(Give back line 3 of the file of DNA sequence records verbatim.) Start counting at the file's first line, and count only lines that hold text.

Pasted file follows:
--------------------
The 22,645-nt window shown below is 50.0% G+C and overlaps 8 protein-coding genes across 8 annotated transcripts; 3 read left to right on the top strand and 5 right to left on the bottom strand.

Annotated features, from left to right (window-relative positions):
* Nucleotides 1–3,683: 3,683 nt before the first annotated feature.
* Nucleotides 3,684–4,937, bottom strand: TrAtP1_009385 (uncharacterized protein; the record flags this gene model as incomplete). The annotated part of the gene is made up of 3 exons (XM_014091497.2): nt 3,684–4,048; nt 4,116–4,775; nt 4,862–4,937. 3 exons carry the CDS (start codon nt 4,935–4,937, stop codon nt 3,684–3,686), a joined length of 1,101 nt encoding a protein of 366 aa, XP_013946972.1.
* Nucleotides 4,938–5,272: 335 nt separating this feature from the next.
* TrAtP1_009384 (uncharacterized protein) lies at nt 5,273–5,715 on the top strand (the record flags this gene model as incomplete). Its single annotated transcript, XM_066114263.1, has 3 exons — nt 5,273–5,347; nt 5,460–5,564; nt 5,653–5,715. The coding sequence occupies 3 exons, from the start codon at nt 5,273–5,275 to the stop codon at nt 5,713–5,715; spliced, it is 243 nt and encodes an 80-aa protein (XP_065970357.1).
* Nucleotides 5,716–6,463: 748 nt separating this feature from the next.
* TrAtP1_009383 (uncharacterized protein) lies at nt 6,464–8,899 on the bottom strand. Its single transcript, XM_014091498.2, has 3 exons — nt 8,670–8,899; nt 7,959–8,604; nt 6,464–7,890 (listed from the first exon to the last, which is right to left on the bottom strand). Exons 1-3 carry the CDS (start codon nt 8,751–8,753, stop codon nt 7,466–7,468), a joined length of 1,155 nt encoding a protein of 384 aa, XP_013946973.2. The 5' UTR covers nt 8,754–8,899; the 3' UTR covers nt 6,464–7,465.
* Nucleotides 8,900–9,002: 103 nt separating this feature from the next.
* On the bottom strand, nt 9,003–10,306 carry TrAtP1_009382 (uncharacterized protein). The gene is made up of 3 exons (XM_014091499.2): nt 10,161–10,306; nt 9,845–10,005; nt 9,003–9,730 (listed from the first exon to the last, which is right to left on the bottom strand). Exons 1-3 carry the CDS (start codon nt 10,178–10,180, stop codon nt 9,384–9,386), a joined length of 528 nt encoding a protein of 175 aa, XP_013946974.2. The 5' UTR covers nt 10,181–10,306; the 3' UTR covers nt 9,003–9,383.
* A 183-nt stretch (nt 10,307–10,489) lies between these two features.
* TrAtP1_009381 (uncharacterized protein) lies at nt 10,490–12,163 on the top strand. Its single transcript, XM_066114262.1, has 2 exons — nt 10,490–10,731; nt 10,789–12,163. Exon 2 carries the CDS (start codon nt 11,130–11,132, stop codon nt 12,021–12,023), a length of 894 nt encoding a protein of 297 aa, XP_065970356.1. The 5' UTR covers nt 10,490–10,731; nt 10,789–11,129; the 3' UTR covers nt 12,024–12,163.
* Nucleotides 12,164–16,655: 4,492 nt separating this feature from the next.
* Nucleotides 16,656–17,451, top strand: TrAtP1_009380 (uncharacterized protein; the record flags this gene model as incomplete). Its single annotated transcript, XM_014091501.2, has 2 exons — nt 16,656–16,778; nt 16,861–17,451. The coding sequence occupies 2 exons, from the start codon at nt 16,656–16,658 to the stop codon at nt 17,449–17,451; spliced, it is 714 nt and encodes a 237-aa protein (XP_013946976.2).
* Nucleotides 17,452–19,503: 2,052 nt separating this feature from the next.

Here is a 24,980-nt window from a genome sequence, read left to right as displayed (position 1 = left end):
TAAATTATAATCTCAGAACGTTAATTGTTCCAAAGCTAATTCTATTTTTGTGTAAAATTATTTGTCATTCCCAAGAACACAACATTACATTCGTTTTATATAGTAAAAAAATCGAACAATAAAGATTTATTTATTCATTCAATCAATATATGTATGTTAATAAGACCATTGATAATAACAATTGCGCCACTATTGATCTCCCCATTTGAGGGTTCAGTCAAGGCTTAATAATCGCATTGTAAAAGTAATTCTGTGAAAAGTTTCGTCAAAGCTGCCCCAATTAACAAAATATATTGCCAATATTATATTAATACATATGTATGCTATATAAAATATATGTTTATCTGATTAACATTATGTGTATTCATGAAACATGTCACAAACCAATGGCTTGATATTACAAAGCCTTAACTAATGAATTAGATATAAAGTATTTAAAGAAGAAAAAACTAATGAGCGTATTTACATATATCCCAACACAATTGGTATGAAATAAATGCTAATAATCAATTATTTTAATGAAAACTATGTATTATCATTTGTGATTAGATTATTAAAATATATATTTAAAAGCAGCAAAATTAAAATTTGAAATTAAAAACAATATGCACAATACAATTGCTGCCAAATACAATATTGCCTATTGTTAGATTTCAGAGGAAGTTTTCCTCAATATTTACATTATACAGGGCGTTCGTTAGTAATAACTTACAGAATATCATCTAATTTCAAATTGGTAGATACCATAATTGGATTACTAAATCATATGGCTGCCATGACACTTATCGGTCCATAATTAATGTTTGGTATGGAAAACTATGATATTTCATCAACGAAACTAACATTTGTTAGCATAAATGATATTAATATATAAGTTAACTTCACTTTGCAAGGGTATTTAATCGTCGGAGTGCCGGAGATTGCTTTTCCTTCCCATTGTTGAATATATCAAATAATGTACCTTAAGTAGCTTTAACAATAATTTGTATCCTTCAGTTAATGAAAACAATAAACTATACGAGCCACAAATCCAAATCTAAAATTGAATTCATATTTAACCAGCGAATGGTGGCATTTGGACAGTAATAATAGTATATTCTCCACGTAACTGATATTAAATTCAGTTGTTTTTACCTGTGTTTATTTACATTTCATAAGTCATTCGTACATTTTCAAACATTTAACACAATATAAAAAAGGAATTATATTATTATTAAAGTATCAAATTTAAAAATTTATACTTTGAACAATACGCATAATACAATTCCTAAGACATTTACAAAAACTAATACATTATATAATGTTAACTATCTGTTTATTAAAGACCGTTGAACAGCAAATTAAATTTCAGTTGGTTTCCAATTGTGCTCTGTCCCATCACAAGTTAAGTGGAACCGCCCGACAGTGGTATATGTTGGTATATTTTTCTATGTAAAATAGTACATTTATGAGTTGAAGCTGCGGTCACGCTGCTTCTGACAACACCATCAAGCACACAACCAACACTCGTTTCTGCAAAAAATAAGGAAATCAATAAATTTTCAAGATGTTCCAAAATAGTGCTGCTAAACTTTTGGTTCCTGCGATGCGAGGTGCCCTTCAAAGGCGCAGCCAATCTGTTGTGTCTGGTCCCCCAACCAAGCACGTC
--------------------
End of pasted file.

* Nucleotides 1–3,683: 3,683 nt before the first annotated feature.